For one thing, it won’t be hard for many people to find the lead characters relatable. Mia (Emma Stone) dropped out of college to move to Los Angeles where she works as a barista and she goes to one audition after another only to have the door slammed on her face by rude and uncaring agents, directors, and producers. Sebastian (Ryan Gosling) is a jazz musician who wants to open his own jazz bar so that he can play music as it was meant to be played but in reality is a starving artist who plays Christmas jingles for measly tip money at a family restaurant. That restaurant’s owner, by the way, is portrayed by J.K. Simmons who seems to be paying a gentle homage to a much more aggressive character he portrayed in Whiplash (both La La Land and Whiplash were directed by Damien Chazelle).

The two meet repeatedly through sheer chance that is so ridiculous that it can only be found in movies. They fall in love, move in with each other, they both push each other to find the successes they dream of, they argue when they think the other isn’t living up to their potential, and in the meantime, there are plenty of singing and dancing.

As for the music, what’s odd about the movie is that there isn’t a single song that I would consider an instant classic. There was no single Defying Gravity moment where a single song’s climactic high notes can can leave the audience breathless. I am sure that at least a couple of the movie’s songs - City of Stars, a jazzy tune with a haunting refrain, and Audition (The Fools Who Dream), the movie’s ultimate anthem - will be nominated for an Academy Award for Best Original Song. But it doesn’t seem likely that the songs will have as much longevity or recognition as musical classics go. Also, the two lead actors aren’t the best singers in the world. Had any singer auditioned in front of Simon Cowell singing like that...

Despite that, however, the movie works. The songs might not become instant classics, but instead of relying just on the songs (the lyrics) to move the plot forward, the movie also focused on dance choreography and the music itself. There is a scene where the two actors literally dance among the stars and not a word is said between them. What words can one use to adequately describe a feeling like that? And toward the end of the movie, the two opening notes of City of Stars better convey the characters’ emotions than most songs ever could.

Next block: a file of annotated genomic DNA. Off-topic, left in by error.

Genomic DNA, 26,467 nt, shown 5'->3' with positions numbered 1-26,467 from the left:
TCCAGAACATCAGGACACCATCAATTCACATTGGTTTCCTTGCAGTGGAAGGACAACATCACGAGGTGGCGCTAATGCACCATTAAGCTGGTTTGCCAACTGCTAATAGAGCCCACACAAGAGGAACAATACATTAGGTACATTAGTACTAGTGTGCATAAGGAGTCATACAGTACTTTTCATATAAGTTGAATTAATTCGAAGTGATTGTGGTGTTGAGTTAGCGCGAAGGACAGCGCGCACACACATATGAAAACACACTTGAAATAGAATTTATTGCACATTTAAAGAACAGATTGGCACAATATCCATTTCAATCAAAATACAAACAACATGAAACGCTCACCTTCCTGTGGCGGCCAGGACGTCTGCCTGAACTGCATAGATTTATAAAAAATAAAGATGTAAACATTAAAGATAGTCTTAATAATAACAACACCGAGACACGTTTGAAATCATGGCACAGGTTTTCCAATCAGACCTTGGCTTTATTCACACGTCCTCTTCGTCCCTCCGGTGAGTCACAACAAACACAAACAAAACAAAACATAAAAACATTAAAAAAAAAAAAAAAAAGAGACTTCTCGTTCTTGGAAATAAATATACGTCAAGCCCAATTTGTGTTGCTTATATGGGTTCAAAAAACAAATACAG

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The movie could have had a mawkish happy ending. But it veered away from that. Depending on one’s fortitude, the ending can be described as being anything from bittersweet to downright heartbreaking. The movie takes its own advice and instead of going for the likable, it goes for the truth and by doing so, the movie goes from being good to great.

And what is the truth? The truth is that everyone has a dream, but most dreams end up broken and scattered on the ground, which is all the more reason so many people do whatever they can to not end up on that boulevard of broken dreams. But there are costs to pursuing one’s dreams and oftentimes one of those things that people have to give up is “the fairy tale ending.”

As the final credits roll, one realizes that the movie was not so much a story about two star-crossed lovers, but rather an ode to everyone with “a dream as foolish as they may seem.”

2016 was a disappointing year for movies. La La Land pushed hard against that and buckled the trend. It was beautiful, well-crafted, romantic, bittersweet, heartbreaking, and honest. It is the best movie that I have seen all year. Perhaps even the best movie that I have seen in a good long while. Here
’s to hoping for more movies like this!

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Friday, December 2, 2016

Populism and Nostalgia: Now it's the Progressives' Turn

Considering President Park Geun-hye’s dismal approval ratings, her electoral win for the presidency back in 2012 seems like more than a distant memory. However, in order to understand how her successor is going to become the next president, it is important to understand how she won in the first place.

We cannot discount the facts. There were many things that favored her victory in 2012. The two biggest factors that favored her were that South Korea is a conservative country and also an aging one. The latter is easy to explain. Older voters tend to prefer conservative leaders. The former can be gleaned from the fact that since 1987, four out of the six presidents were conservatives.